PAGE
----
E.D.P.L. See id. The Final EIS also specifically responded to Brody's comment letter, stating generally that the "redevelopment of a designated urban renewal area is a public purpose," but did not, in that response, address procedures to challenge the taking. See Affidavit of Dana Berliner, December 29, 2006 ("Berliner Aff."), Ex. C at 6-2.

Brody hired the attorney Garrison Corwin to represent him in the environmental review process. Brody Aff. ¶ 9. Corwin reviewed the SFEIS and "three volumes of" the SDEIS. Brody Aff., Ex. A at 5-6. On March 18, 1999, Corwin and Brody attended the Village's public hearing regarding the SFEIS, at which Corwin spoke on Brody's behalf. Brody Aff., Ex. A at 5-8. Brody avers, and the transcript of the hearing appears to bear him out, that at the March 18, 1999 hearing, neither the EDPL, the date of issuance of the determination and findings, nor the attendant 30-day review period was discussed. Brody Aff., Ex. A.

Corwin subsequently sent a one-page letter to Brody on March 19, 1999, outlining his possible legal options regarding the environmental review process. Belowich Decl., Ex. E. Corwin recommended that Brody take "no specific action until we have the actual approval resolution in connection with the [Final EIS]," and that Corwin would meet with the Village's special counsel regarding the urban renewal proceedings to "discuss the situation, generally." Id. Generally, Corwin avers that he did not represent Brody in connection with eminent domain proceedings and did not give him advice regarding New York eminent domain procedures. Berliner Aff., Ex. H.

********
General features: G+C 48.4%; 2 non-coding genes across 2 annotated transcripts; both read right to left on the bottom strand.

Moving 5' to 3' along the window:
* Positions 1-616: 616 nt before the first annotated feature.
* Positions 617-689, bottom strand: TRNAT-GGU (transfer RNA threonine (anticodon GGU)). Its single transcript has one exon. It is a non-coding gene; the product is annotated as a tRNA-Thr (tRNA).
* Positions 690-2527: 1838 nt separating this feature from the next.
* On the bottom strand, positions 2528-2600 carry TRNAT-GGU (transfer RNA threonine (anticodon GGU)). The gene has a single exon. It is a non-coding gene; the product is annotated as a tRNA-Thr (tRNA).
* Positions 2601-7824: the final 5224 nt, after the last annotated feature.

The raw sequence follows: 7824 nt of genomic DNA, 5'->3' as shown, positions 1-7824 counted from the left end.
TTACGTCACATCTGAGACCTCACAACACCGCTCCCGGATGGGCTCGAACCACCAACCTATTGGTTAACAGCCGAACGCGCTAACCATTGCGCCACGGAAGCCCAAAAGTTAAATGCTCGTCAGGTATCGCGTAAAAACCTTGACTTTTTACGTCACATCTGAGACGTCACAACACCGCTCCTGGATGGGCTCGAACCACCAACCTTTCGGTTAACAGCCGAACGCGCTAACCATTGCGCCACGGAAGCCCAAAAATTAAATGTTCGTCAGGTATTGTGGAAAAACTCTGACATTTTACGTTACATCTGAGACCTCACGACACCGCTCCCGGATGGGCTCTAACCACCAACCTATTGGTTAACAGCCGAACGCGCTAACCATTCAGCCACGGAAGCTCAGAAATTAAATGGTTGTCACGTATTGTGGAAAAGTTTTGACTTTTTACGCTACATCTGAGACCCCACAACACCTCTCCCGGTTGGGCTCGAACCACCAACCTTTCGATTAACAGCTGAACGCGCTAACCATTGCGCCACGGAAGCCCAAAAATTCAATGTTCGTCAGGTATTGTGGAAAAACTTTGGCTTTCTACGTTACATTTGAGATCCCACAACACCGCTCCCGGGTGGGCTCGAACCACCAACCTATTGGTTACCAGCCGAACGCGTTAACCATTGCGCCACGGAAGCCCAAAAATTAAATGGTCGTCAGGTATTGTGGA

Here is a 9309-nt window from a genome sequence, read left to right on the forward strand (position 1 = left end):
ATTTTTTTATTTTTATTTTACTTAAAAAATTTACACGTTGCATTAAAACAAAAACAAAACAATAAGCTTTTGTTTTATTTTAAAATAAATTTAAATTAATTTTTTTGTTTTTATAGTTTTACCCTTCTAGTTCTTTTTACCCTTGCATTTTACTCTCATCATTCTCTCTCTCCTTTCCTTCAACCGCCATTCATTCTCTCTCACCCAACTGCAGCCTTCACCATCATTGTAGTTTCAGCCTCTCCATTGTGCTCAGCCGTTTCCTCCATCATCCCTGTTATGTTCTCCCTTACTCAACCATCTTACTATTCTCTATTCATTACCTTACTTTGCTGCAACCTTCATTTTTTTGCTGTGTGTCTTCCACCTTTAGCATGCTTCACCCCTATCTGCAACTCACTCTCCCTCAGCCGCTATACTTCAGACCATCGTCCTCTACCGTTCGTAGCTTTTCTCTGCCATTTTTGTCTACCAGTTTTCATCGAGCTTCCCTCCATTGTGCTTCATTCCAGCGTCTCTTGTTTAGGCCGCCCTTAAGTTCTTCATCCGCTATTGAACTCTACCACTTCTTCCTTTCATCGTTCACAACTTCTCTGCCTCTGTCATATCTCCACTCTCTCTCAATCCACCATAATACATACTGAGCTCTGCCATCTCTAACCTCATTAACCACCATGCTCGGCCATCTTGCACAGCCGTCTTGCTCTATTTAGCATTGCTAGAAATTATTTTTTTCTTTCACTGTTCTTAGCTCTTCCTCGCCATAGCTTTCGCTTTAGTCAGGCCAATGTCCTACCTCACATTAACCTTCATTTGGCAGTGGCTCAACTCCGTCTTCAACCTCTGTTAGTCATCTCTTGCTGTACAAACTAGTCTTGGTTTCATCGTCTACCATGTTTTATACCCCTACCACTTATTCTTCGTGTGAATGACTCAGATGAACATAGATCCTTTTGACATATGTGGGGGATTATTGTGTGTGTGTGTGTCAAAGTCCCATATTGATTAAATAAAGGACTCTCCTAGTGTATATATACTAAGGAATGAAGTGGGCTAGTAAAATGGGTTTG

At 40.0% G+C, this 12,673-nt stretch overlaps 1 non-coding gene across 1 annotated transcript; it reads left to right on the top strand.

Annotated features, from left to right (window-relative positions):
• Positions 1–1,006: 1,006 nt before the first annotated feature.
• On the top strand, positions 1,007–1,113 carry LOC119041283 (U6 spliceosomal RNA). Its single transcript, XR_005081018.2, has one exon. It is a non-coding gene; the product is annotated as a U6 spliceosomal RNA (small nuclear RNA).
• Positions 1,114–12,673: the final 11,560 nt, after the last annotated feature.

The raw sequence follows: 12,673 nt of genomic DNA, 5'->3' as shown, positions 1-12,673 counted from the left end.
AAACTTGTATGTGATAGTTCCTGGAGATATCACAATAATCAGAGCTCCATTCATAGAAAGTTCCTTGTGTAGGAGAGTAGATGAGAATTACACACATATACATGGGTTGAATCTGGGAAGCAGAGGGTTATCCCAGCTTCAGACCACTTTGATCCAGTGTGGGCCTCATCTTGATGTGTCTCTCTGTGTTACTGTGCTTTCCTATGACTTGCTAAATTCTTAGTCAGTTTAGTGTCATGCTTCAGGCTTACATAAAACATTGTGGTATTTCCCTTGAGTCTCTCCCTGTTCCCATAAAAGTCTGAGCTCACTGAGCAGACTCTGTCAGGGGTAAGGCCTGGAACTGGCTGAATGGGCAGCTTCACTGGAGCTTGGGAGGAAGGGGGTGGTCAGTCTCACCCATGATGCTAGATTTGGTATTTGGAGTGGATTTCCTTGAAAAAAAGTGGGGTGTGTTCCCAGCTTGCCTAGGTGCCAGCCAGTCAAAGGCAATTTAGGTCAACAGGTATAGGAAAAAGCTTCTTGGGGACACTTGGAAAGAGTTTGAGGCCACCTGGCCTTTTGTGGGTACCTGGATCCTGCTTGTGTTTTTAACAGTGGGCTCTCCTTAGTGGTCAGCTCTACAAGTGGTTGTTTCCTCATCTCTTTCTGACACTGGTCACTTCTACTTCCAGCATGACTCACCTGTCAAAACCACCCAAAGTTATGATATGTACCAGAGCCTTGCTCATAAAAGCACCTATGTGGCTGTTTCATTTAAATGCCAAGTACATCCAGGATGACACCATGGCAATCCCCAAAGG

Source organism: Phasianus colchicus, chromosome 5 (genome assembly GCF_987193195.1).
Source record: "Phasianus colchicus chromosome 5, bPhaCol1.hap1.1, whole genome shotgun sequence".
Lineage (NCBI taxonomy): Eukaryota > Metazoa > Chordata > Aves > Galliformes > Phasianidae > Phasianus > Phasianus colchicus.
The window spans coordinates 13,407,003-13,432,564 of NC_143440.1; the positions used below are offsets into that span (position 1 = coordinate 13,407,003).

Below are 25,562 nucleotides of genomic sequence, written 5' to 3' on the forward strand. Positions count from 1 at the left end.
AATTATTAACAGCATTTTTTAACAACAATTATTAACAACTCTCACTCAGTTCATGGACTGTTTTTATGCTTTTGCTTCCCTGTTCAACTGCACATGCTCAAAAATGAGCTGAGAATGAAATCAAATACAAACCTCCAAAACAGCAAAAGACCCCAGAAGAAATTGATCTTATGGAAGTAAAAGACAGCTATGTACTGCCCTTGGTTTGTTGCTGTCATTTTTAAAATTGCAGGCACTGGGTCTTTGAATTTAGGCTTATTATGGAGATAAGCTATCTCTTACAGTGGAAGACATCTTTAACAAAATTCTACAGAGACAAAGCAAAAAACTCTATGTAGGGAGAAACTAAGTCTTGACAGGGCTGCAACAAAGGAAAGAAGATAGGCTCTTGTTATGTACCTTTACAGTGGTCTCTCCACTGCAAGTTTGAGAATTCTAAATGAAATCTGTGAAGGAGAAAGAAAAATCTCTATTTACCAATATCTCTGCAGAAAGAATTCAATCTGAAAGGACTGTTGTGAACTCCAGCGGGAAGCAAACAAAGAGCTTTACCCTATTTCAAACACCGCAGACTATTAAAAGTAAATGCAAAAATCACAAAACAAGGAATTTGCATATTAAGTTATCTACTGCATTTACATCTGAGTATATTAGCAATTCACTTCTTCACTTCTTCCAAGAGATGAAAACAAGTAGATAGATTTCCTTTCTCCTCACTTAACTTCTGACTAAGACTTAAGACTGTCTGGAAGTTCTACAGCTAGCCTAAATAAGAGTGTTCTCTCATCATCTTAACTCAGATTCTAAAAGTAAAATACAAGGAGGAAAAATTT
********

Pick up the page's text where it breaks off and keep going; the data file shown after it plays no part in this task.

B. Public Hearings

On May 22, 1999, the Village published notice of a public hearing to be held on June 7, 1999 regarding the public use of the redevelopment project. Brody Aff. Ex. C. The hearing notice stated the time, place, and subject matter of the hearings, and cited to Article 2 of the EDPL (albeit not EDPL § 207 specifically). Id. Brody heard about the June 7, 1999 hearing, attended, and spoke for four minutes. Brody Aff. ¶ 16. Brody generally avers that he thought this hearing was "just an intermediate step" and that "anything that happened would happen much later." Brody Aff. ¶ 21-22. Defendants admit that Brody and the other attendees ...